Carlos and Margarita: Minutes Longer than Years

Written by: Luke Lorenzini, World Relief Seattle Caseworker

Esperando: a Spanish verb that can mean ‘waiting’, ‘hoping’, or ‘expecting’—depending on context.


I’m waiting.  A flight is coming from Florida, full of vacationers, married couples, screaming toddlers, and a family from Cuba.  I’m waiting for the family to step off the plane.  I’ve never met them before—I don’t even know what they look like.  But they’re refugees.  They’ll be tired, I’m sure.  And they probably won’t be sure of where they’re going; they’ll be looking around for someone to pick them up that they’ve never met before.  They’ll be carrying a bag from the International Organization for Migration.  It’s an unmistakable blue and white plastic bag that helps us recognize refugees coming off of airplanes.


The plane lands and people stream from the gate.  There goes a married couple.  And there’s a toddler or two.  A few sunburned tourists.  I hope Carlos, Margarita, and their daughter Margarita all made it successfully onto this flight.  Waiting for a new family to arrive, I sometimes fear they might miss their connecting flight.  Another toddler.

And finally out steps a tanned man, a bit nervous, a bit unsure, and quite tired from a long flight.  He’s carrying that blue and white bag, and followed by two women.  I light up.  “Eres Carlos?”  “Are you Carlos?”  He passes me a relieved, yet still reserved “Sí” that confirms my suspicion.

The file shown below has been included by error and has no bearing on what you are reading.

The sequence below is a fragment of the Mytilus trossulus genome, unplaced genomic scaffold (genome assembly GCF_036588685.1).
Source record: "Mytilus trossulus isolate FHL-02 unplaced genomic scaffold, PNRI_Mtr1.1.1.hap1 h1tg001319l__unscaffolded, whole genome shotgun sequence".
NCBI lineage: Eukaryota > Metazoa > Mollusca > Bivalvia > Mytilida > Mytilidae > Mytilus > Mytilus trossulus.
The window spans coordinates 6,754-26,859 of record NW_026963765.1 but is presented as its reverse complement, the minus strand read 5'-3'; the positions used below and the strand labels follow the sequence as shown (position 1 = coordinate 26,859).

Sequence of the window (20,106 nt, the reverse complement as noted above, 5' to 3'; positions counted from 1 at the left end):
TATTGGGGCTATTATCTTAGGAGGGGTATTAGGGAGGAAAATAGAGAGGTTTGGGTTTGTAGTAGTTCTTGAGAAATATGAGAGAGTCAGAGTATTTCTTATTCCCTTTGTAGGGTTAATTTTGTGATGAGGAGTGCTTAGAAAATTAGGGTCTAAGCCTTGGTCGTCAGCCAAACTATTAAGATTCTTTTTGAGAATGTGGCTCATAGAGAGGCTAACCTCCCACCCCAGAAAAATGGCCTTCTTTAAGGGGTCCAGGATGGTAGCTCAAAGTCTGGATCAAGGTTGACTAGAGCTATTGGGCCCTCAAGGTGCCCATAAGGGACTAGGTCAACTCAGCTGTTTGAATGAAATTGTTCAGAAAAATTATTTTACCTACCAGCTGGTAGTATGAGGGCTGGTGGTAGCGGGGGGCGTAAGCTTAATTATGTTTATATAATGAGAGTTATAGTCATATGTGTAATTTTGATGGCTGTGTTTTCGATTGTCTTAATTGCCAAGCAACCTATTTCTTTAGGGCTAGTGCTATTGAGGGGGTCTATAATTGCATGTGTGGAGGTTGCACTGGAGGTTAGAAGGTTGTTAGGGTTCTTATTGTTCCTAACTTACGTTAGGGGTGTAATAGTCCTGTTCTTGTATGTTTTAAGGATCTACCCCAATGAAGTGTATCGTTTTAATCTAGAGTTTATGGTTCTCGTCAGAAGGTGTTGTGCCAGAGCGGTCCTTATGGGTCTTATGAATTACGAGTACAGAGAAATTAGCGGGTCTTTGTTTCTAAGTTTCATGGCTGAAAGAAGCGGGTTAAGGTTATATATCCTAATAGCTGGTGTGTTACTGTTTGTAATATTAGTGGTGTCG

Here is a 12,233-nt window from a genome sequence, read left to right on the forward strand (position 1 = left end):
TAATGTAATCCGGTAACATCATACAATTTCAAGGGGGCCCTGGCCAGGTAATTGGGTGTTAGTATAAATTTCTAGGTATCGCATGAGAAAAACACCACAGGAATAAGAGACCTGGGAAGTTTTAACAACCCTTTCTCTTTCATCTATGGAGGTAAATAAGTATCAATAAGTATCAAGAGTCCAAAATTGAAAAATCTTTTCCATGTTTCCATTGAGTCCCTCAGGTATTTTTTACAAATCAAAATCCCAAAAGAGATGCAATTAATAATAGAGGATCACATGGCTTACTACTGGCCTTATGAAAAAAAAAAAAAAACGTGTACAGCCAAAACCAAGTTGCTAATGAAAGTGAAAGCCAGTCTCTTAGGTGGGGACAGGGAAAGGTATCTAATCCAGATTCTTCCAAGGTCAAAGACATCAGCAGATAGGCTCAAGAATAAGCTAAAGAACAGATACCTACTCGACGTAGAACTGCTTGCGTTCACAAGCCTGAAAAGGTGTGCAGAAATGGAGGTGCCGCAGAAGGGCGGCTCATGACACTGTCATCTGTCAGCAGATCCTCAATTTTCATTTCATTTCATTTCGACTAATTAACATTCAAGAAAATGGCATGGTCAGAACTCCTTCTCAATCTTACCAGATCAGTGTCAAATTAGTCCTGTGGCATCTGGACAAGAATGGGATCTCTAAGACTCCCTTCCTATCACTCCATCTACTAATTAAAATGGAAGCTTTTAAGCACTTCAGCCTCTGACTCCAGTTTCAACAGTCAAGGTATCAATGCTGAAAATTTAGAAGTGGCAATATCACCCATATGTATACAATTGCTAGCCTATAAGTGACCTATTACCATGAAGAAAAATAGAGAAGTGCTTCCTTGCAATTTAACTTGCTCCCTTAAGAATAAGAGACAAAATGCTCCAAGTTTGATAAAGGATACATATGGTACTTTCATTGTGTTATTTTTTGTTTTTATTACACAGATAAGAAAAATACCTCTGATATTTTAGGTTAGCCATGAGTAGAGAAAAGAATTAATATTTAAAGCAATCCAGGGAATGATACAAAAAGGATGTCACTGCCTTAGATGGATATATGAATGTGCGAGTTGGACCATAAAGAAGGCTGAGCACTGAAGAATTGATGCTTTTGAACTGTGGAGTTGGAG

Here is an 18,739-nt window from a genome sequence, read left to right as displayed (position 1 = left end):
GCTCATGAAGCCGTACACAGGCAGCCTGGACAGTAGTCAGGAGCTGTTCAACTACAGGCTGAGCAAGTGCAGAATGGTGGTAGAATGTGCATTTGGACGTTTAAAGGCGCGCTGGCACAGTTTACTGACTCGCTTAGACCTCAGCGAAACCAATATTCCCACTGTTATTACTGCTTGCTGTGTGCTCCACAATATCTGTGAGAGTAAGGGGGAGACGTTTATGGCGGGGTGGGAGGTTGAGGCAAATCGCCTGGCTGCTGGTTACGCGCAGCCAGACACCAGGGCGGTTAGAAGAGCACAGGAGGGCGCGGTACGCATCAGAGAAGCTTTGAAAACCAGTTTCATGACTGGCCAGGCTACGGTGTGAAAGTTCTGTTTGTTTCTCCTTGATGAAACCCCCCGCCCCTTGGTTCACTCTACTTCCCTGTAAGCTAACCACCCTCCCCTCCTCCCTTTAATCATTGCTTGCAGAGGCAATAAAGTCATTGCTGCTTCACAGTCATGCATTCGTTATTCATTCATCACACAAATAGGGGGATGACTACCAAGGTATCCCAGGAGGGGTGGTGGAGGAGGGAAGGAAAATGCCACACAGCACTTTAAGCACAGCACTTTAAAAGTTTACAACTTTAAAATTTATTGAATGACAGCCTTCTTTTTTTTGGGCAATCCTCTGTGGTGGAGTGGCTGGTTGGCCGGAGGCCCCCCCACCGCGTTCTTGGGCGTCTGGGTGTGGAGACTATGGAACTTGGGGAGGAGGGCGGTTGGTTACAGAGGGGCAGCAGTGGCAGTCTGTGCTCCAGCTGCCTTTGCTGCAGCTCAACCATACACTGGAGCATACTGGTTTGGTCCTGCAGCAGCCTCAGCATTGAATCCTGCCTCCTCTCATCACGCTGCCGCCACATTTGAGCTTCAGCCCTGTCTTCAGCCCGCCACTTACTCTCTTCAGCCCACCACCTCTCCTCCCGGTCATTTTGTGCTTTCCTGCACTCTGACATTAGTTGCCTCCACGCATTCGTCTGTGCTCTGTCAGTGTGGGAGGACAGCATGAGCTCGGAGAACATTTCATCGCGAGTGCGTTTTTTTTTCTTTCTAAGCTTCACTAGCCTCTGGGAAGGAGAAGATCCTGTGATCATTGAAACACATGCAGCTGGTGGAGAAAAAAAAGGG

I whisk them off to baggage claim to meet their caseworker.  She greets them warmly and explains a few things about World Relief.  Fortunately, I didn’t have to wait too long for this family to arrive.  Their son, on the other hand, has been waiting far too long.  He came to the United States 16 years ago while the rest of the family continued living in Cuba.  He’s planning to meet us at baggage claim.


In the meantime, I strike up casual conversation.  Welcome to America. How was your flight? What’s your favorite food? They answer politely.  But they’re tired.  And they’ve been waiting sixteen years to see their son and brother again.  Now it’s just a few more minutes that seem to stretch longer than those 16 years.

We’ve sat down at a table, letting time go by.  Carlos begins to paint life in Cuba for us, describing some of the difficulties the family had there.  Mother Margarita keeps looking up, expecting to see her son.  Is that him?  Maybe that is.  Not yet. Not yet.

Carlos engages us in conversation, but Margarita’s mind is elsewhere. The family’s caseworker and I continue to learn to see Cuba through Carlos’ eyes.  Margarita’s eyes keep drifting off, then resting back on us, only to drift up and afar again.

Then her eyes light up.  A short gasp exits her throat.  It’s him! Walking towards us!

Some shuffling and running is followed by tears and long, sustained hugs of relief.  Sixteen years of waiting finally comes to a sweet end.  Today we’ve seen hope fulfilled, yearning met, and a family finally re-united after too many long years.

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